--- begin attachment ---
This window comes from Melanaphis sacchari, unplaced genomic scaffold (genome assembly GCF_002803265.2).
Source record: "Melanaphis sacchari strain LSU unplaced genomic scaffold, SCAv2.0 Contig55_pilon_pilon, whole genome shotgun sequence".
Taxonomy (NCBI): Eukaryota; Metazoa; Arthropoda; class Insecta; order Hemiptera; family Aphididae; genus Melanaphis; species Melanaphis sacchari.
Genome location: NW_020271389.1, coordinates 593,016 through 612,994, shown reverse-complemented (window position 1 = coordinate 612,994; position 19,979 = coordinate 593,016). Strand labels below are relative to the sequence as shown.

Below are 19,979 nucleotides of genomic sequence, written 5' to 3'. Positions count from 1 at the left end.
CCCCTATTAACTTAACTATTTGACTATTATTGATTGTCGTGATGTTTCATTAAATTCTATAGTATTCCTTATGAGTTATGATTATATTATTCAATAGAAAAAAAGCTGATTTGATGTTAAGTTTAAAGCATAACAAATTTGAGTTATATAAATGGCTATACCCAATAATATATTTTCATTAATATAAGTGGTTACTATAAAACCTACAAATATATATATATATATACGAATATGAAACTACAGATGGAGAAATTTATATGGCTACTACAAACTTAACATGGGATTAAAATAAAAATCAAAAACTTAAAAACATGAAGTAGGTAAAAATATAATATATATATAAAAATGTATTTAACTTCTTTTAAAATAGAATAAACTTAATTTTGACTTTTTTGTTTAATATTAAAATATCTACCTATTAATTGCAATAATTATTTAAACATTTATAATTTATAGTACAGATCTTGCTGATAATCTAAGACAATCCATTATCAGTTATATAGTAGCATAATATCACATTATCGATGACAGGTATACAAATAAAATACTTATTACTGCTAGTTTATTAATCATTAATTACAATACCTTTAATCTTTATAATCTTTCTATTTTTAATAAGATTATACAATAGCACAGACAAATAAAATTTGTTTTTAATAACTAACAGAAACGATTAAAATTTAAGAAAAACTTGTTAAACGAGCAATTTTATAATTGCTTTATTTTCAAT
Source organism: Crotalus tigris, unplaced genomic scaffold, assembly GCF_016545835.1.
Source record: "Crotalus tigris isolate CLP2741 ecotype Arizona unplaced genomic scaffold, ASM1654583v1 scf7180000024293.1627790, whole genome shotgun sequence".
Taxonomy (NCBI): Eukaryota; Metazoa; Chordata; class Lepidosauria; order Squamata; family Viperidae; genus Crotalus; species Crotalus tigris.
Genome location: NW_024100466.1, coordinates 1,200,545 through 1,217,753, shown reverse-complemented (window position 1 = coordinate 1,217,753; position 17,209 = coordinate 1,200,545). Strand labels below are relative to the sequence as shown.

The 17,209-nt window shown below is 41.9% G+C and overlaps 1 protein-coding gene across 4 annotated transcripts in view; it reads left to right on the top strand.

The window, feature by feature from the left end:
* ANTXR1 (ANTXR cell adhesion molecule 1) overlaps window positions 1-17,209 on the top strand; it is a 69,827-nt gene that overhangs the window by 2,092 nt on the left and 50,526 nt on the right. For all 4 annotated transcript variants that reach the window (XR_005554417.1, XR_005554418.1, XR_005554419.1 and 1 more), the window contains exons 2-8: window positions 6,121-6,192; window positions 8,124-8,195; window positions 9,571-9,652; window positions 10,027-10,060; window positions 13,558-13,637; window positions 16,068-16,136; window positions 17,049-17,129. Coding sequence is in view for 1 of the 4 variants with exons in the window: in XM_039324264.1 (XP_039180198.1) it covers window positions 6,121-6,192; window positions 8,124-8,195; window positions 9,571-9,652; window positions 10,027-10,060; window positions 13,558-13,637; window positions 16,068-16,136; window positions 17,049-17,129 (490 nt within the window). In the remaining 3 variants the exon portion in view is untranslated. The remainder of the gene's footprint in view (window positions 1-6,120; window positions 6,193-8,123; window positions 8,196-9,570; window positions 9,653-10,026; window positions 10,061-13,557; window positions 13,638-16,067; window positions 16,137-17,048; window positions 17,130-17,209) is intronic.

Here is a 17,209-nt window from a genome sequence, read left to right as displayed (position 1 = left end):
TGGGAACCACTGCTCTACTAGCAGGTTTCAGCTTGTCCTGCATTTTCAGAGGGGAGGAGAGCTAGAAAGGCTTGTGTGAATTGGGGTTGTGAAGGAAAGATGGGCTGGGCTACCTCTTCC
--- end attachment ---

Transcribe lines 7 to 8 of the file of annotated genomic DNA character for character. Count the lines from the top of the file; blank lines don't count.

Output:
Source organism: Crotalus tigris, unplaced genomic scaffold, assembly GCF_016545835.1.
Source record: "Crotalus tigris isolate CLP2741 ecotype Arizona unplaced genomic scaffold, ASM1654583v1 scf7180000024293.1627790, whole genome shotgun sequence".